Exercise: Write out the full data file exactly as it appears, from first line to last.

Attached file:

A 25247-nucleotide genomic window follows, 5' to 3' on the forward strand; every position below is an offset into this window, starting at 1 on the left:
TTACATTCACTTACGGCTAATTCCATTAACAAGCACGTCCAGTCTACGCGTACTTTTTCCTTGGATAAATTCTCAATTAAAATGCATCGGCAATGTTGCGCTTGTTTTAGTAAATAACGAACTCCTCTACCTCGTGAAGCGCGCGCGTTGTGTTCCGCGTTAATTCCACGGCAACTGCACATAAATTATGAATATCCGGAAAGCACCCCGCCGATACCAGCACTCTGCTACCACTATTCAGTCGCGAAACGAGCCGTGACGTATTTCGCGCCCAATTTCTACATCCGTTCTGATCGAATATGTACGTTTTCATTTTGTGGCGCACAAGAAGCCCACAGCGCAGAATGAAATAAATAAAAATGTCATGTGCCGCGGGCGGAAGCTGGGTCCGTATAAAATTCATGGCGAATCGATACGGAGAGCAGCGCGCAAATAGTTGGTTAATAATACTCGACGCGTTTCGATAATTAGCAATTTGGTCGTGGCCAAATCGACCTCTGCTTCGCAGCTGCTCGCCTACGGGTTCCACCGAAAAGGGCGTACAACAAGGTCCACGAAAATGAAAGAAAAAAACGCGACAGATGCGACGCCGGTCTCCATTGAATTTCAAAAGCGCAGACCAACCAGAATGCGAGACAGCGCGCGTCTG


A 25247-nucleotide genomic window follows, 5' to 3' on the forward strand; every position below is an offset into this window, starting at 1 on the left:
TTACATTCACTTACGGCTAATTCCATTAACAAGCACGTCCAGTCTACGCGTACTTTTTCCTTGGATAAATTCTCAATTAAAATGCATCGGCAATGTTGCGCTTGTTTTAGTAAATAACGAACTCCTCTACCTCGTGAAGCGCGCGCGTTGTGTTCCGCGTTAATTCCACGGCAACTGCACATAAATTATGAATATCCGGAAAGCACCCCGCCGATACCAGCACTCTGCTACCACTATTCAGTCGCGAAACGAGCCGTGACGTATTTCGCGCCCAATTTCTACATCCGTTCTGATCGAATATGTACGTTTTCATTTTGTGGCGCACAAGAAGCCCACAGCGCAGAATGAAATAAATAAAAATGTCATGTGCCGCGGGCGGAAGCTGGGTCCGTATAAAATTCATGGCGAATCGATACGGAGAGCAGCGCGCAAATAGTTGGTTAATAATACTCGACGCGTTTCGATAATTAGCAATTTGGTCGTGGCCAAATCGACCTCTGCTTCGCAGCTGCTCGCCTACGGGTTCCACCGAAAAGGGCGTACAACAAGGTCCACGAAAATGAAAGAAAAAAACGCGACAGATGCGACGCCGGTCTCCATTGAATTTCAAAAGCGCAGACCAACCAGAATGCGAGACAGCGCGCGTCTG